Iraq peace will require U.S. commitment
Washington ? After last week’s murder of four American civilian contractors in Fallujah, U.S. leadership in Baghdad promised that the response against that city would be “precise” and “overwhelming.” But precisely who is to be overwhelmed, and what will be the metric of success at overwhelming? How many troops will it take to find those involved in the killing of the contractors? And on the basis of what intelligence?
As this is written, headlines speak of 1,200 Marines “encircling” Fallujah, which is as populous as Newark, N.J. It is a sign of things falling apart that common language seems unable to get a purchase on Iraq’s new reality — a civil war defined by the uprising of many Shiites against the U.S. occupation.
Nothing in America’s national experience is comparable to today’s dependence on the good will of a reclusive 73-year-old Shiite ayatollah, Ali Sistani. That dependence would be ominous enough if he were the uncontested voice of Iraq’s Shiite majority. But now his 30-year-old rival, Moqtada Sadr, has summoned his followers to “terrorize your enemy” — America.
By proclaiming himself allied with two terrorist organizations — “I am the beating arm for Hezbollah and Hamas here in Iraq” — he compelled U.S. commanders to seek his arrest, which would mean martyrdom in the eyes of his followers. In the war against the militias, every door American troops crash through, every civilian bystander — there will be many — shot, will make matters worse, for a while. Nevertheless, the first task of the occupation remains the first task of government — to establish a monopoly on violence.
When Sadr’s forces took to the streets, with assault rifles and rocket-propelled grenade launchers, many of the freshly minted Iraqi security forces took flight. It is too late for debate about being in Baghdad. And the (relatively) pretty phase of empire — the swift dispatch of an enemy army — is over. Regime change, occupation, nation-building — in a word, empire — is a bloody business. Now Americans must steel themselves for administering the violence necessary to disarm or defeat Iraq’s urban militias, which replicate the problem of modern terrorism — violence that has slipped the leash of states.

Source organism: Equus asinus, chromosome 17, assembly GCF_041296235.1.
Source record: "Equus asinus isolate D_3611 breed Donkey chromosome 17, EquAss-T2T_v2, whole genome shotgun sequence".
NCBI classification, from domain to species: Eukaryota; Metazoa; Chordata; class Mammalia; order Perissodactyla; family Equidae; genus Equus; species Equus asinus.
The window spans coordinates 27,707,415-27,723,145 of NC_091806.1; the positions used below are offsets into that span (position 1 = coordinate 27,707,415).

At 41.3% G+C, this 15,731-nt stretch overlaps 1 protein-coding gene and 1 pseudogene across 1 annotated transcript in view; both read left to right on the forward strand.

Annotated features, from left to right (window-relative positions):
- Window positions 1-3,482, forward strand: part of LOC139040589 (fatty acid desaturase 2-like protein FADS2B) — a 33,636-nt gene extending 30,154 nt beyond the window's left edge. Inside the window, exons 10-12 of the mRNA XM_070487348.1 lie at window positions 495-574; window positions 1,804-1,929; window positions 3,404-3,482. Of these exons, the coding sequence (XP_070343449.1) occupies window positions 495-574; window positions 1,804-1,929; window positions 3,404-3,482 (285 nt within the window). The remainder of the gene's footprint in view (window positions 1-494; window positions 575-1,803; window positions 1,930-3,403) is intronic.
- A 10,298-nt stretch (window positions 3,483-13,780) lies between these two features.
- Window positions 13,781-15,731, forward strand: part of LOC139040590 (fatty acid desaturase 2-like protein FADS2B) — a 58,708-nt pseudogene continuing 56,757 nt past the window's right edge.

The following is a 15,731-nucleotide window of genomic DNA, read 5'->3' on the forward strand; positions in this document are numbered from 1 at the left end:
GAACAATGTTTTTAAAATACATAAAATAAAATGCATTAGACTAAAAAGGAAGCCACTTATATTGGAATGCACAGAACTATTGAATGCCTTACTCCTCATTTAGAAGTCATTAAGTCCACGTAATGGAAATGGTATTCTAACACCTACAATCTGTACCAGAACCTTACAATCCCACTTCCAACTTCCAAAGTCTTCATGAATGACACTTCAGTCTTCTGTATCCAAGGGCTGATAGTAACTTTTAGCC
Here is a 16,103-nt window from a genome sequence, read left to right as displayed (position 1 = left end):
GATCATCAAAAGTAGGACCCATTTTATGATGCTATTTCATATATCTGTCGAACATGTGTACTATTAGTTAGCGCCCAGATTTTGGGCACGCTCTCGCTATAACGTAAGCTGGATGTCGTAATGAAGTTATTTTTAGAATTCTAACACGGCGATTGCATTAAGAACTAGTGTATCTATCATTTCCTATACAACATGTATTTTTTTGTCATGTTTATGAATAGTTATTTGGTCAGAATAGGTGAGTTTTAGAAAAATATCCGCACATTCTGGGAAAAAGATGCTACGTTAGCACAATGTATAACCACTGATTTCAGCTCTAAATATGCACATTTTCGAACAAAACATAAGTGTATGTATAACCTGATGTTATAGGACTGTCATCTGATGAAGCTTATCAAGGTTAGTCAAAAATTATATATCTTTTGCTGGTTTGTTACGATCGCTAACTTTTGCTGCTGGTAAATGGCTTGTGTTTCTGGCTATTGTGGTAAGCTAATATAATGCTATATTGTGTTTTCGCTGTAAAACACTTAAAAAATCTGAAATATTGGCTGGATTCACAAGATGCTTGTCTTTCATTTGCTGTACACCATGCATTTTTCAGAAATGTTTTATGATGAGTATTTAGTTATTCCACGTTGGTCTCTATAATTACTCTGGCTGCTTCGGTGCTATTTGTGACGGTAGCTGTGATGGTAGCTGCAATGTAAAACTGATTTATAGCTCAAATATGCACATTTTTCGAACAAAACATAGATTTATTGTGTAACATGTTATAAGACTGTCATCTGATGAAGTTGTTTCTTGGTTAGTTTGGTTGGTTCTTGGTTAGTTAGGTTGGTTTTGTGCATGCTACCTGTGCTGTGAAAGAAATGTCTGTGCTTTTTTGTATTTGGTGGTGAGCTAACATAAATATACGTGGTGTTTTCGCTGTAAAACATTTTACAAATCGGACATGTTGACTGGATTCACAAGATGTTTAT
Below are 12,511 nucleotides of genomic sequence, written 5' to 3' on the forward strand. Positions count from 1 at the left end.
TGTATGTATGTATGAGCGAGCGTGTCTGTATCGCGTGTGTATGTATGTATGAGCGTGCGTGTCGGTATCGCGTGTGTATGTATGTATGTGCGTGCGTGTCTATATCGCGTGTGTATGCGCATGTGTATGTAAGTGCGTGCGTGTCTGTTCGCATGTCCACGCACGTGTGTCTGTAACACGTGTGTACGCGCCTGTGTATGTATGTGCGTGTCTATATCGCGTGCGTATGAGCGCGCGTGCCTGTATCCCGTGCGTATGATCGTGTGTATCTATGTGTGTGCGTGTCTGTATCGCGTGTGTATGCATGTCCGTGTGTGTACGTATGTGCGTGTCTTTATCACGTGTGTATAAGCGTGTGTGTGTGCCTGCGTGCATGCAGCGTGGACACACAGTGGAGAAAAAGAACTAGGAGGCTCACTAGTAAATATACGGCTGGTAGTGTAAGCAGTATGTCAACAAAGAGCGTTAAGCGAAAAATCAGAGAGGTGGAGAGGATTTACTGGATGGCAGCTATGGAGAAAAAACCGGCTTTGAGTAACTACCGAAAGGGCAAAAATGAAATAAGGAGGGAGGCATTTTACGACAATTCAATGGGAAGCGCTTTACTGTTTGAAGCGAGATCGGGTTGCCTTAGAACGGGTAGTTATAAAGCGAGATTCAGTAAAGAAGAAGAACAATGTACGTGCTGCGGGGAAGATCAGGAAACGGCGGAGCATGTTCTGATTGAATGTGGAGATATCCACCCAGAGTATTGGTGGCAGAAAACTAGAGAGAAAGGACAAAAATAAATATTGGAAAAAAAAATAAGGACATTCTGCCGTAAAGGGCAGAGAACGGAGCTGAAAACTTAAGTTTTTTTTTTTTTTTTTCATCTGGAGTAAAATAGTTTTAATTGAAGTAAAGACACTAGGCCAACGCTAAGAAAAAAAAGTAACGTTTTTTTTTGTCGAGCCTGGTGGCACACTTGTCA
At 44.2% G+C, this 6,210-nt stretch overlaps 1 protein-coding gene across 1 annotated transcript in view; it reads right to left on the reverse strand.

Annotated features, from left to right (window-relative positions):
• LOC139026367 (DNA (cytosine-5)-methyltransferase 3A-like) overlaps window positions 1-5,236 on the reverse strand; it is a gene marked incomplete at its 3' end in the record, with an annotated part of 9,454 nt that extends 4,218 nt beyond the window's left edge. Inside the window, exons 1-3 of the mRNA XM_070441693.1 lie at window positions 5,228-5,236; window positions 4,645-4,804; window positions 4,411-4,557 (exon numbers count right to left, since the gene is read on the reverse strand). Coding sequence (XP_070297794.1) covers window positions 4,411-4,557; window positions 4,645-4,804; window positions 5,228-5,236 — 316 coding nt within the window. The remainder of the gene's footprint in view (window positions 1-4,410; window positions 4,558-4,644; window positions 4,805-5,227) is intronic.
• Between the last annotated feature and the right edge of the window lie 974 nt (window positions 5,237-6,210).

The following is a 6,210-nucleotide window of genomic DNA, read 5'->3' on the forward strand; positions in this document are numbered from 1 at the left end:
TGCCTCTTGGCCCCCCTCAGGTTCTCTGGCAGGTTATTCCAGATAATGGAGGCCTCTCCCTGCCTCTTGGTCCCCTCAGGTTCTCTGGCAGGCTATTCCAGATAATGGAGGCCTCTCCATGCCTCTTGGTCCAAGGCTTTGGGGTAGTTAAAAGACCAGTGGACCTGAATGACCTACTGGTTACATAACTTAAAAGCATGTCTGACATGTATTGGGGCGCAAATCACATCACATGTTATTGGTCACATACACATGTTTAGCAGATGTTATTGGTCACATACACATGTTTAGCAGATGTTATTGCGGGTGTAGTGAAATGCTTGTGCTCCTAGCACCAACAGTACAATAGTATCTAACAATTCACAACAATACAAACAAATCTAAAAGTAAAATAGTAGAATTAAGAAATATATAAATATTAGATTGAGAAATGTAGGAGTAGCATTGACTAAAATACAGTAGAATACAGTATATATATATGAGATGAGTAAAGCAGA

For the near term, U.S. policy must flow from Napoleon’s axiom: “If you start to take Vienna — take Vienna.” We started to take Iraq 13 months ago. That mission is far from accomplished.
A U.S. official in Baghdad accurately insists that the violent insurgency involves “a minuscule percentage” of the 25 million Iraqis. However, history usually is made not by majorities but by intense minorities. Remember 1917, and this from Richard Pipes’ “The Russian Revolution”: “The Bolshevik triumph in October was accomplished nine-tenths psychologically: the forces involved were negligible, a few thousand men at most in a nation of one hundred and fifty million.” There may have been fewer Bolsheviks than there are members of Sadr’s militia, which is one of many. The cancellation last weekend of a Baghdad trade fair was symbolic of the ability of a minuscule minority to sow chaos sufficient to prevent a majority from attending to mundane matters.
Not much else having gone as planned since the fall of Baghdad, a delay in the transfer of sovereignty, scheduled for June 30, should not be unthinkable. A delay would trigger violence. But, then, the transfer on schedule probably would be preceded by an offensive by the insurgents. The transfer is to be from the Coalition Provisional Authority, whose authority does not extend throughout the country. A U.S. official in Baghdad says Sadr will be arrested if he appears “any place that we control.”
The transfer is to be to an institutional apparatus that is still unformed. This is approaching at a moment when U.S. forces in Iraq, never adequate for postwar responsibilities, are fewer than they were.
U.S. forces in Iraq are insufficient for that mission; unless the civil war is quickly contained, no practicable U.S. deployment will suffice. U.S. forces worldwide cannot continue to cope with Iraq as it is, plus their other duties — peacekeeping, deterrence, training — without stresses that will manifest themselves in severe retention problems in the reserves and regular forces.
Since 9-11, Americans have been told that they are at war. They have not been told what sacrifices, material and emotional, they must make to sustain multiple regime changes and nation-building projects. Telling such truths is part of the job description of a war president.
George Will is a columnist for Washington Post Writers Group.